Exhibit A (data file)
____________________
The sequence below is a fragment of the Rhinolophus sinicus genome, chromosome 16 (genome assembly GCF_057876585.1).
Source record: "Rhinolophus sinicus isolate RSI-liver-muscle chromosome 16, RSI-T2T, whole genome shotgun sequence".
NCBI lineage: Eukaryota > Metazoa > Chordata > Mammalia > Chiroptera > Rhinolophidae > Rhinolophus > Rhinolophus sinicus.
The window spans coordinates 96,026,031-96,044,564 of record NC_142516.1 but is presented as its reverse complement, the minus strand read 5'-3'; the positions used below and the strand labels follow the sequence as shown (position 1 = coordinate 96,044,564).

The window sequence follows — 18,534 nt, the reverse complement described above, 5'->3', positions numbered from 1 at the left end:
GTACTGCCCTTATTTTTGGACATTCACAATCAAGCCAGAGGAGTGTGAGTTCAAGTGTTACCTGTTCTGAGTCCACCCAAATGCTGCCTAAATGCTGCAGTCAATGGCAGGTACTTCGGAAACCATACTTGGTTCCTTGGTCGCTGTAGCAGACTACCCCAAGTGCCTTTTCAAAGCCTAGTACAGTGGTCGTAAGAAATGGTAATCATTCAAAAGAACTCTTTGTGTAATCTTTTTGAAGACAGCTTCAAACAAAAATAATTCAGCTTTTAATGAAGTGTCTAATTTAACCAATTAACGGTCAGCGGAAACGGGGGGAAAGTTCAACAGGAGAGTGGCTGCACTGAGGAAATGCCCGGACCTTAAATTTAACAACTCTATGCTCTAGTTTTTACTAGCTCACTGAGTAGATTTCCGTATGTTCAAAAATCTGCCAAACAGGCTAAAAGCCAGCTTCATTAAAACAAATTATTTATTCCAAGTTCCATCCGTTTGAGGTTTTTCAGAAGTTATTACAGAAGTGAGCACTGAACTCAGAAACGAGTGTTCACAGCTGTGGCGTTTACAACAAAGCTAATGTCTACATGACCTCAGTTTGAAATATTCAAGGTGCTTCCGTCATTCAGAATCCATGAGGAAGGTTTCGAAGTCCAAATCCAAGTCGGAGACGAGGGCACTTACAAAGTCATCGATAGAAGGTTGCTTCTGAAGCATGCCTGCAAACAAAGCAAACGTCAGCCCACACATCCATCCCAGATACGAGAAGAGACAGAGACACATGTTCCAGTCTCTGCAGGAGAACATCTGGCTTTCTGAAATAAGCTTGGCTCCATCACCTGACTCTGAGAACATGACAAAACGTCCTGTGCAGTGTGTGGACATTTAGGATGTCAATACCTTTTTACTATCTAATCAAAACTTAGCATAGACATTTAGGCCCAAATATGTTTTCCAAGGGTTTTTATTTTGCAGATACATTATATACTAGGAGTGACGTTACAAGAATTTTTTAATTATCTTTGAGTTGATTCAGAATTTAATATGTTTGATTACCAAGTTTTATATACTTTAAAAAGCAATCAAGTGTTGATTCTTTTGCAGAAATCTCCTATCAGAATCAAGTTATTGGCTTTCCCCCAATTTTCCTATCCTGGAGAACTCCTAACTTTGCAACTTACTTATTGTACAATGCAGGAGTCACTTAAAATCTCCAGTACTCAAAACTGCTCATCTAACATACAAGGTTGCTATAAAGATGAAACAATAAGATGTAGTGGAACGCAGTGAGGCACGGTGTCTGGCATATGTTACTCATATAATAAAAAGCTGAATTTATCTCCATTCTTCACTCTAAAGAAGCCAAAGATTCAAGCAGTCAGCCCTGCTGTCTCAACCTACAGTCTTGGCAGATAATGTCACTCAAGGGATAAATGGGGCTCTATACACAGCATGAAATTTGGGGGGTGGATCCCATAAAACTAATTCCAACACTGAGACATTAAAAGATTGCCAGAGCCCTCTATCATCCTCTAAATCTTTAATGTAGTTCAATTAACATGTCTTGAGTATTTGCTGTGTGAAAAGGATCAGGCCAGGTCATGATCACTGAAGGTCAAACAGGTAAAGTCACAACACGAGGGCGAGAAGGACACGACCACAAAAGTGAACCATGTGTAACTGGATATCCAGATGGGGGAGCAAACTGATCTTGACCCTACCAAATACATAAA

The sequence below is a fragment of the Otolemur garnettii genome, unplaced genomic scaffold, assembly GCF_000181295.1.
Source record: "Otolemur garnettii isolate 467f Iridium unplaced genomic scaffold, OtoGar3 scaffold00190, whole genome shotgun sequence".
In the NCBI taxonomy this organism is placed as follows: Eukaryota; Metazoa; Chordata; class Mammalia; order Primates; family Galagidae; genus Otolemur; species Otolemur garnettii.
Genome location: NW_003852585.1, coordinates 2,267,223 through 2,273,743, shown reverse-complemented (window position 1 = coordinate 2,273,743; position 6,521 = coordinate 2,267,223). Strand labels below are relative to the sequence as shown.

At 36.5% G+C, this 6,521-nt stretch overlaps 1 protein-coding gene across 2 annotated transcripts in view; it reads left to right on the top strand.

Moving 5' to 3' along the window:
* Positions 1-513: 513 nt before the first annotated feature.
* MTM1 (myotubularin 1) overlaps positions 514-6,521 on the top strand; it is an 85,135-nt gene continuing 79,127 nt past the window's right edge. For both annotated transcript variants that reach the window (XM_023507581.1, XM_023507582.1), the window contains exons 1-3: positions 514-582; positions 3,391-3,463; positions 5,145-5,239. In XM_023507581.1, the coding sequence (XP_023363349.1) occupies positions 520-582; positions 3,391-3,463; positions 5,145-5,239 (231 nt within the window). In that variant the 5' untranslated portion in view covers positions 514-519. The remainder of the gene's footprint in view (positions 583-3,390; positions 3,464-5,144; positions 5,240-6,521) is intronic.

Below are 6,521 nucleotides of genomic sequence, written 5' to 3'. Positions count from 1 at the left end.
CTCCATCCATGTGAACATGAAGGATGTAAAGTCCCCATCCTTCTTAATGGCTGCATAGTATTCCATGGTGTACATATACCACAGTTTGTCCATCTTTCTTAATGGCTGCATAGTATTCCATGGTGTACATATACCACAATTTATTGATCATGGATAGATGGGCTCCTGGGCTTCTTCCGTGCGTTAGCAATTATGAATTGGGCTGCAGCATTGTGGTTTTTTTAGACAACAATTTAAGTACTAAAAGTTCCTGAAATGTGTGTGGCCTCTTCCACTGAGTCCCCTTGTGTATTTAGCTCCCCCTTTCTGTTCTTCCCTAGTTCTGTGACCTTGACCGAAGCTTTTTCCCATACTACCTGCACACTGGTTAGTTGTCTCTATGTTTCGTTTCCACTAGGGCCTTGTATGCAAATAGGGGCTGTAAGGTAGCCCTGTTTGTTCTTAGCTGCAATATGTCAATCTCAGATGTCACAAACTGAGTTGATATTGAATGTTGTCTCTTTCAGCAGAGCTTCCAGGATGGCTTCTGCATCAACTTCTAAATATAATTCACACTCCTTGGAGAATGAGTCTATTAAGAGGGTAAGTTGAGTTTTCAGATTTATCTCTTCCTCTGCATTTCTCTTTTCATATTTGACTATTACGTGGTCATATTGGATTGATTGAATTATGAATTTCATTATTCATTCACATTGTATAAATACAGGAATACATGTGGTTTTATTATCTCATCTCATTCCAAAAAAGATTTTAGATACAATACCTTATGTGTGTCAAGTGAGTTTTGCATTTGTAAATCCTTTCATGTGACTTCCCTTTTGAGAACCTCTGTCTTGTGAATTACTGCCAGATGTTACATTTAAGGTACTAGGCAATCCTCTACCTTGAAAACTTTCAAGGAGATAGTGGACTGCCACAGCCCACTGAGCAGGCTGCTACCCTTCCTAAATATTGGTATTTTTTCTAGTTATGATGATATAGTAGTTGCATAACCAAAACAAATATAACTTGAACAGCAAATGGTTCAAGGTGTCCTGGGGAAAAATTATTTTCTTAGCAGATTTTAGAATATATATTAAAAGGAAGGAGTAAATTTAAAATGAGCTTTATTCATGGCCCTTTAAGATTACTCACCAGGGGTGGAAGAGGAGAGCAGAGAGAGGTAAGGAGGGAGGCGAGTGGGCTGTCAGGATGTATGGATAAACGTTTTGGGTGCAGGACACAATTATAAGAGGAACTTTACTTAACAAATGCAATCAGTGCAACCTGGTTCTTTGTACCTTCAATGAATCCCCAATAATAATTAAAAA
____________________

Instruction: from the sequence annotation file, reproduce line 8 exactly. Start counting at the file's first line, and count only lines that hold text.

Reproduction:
Source record: "Otolemur garnettii isolate 467f Iridium unplaced genomic scaffold, OtoGar3 scaffold00190, whole genome shotgun sequence".